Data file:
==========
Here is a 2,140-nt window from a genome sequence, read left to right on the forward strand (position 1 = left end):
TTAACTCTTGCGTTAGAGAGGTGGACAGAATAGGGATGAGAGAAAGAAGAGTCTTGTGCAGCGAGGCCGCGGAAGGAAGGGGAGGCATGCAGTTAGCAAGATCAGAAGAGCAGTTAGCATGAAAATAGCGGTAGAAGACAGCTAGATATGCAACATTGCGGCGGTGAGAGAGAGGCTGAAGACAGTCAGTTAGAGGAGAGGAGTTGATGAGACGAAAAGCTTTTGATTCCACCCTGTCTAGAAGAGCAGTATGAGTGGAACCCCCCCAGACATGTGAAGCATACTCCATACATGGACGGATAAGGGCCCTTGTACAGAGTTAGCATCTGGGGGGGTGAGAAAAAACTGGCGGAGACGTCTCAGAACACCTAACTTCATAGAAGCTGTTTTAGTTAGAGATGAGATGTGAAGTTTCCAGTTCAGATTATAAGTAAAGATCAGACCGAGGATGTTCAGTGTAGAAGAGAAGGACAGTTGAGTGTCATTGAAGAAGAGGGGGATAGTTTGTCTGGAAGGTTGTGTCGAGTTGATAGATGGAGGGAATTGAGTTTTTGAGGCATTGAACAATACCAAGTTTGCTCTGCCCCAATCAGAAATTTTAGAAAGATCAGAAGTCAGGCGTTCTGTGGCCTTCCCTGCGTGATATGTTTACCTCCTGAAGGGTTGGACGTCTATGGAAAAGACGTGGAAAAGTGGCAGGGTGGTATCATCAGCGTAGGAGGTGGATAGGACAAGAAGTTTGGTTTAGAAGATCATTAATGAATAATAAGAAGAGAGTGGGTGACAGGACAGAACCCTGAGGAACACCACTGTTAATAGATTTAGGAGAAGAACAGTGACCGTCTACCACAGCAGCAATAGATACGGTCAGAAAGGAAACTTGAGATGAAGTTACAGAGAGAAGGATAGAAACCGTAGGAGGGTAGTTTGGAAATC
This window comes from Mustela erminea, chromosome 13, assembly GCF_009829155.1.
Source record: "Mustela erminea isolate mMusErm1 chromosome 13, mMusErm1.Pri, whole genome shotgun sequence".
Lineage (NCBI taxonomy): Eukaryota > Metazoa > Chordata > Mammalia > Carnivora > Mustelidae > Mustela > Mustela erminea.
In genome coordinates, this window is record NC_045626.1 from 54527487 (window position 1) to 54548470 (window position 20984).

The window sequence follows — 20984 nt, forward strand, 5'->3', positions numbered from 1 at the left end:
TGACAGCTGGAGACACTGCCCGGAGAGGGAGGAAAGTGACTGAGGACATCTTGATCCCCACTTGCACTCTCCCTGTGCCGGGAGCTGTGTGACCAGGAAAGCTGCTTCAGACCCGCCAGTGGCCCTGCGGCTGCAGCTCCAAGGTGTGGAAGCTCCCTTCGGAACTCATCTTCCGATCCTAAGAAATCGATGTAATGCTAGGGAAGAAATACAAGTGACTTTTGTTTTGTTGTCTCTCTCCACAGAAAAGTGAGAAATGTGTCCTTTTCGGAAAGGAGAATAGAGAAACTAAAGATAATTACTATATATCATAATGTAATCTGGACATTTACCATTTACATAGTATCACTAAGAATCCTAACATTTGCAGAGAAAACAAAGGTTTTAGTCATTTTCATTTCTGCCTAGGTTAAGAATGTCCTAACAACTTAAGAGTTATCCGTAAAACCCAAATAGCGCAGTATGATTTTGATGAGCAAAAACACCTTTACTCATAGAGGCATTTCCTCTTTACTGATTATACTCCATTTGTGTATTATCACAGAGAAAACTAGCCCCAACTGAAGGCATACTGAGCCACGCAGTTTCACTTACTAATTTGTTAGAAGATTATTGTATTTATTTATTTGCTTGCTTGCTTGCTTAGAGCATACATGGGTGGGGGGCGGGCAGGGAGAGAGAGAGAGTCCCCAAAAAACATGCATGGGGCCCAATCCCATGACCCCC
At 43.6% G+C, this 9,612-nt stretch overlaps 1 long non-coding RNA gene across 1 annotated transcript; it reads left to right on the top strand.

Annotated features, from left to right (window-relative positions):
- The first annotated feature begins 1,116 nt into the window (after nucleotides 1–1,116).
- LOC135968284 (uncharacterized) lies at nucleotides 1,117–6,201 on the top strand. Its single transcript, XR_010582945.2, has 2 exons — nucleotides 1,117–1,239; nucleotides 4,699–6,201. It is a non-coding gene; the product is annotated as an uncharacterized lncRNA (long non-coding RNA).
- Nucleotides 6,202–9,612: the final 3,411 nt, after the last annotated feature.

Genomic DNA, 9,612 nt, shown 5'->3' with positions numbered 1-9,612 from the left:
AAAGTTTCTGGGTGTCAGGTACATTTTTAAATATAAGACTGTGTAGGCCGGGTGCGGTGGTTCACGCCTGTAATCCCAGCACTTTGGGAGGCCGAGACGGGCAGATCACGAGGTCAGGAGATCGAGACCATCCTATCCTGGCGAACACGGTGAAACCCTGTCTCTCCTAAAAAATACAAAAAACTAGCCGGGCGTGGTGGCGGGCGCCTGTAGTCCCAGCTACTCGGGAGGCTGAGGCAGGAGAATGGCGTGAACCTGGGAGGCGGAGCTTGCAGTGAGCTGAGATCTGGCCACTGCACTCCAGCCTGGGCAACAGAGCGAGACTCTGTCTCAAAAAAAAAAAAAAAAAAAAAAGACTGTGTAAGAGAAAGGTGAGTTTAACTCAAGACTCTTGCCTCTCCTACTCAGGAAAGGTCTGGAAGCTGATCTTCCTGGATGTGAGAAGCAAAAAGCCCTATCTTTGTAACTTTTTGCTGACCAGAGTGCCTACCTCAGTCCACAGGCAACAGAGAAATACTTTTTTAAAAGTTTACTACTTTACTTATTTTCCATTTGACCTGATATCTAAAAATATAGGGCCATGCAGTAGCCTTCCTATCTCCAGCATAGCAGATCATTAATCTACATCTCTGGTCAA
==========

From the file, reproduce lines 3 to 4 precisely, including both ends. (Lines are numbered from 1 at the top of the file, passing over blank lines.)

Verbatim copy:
This window comes from Mustela erminea, chromosome 13, assembly GCF_009829155.1.
Source record: "Mustela erminea isolate mMusErm1 chromosome 13, mMusErm1.Pri, whole genome shotgun sequence".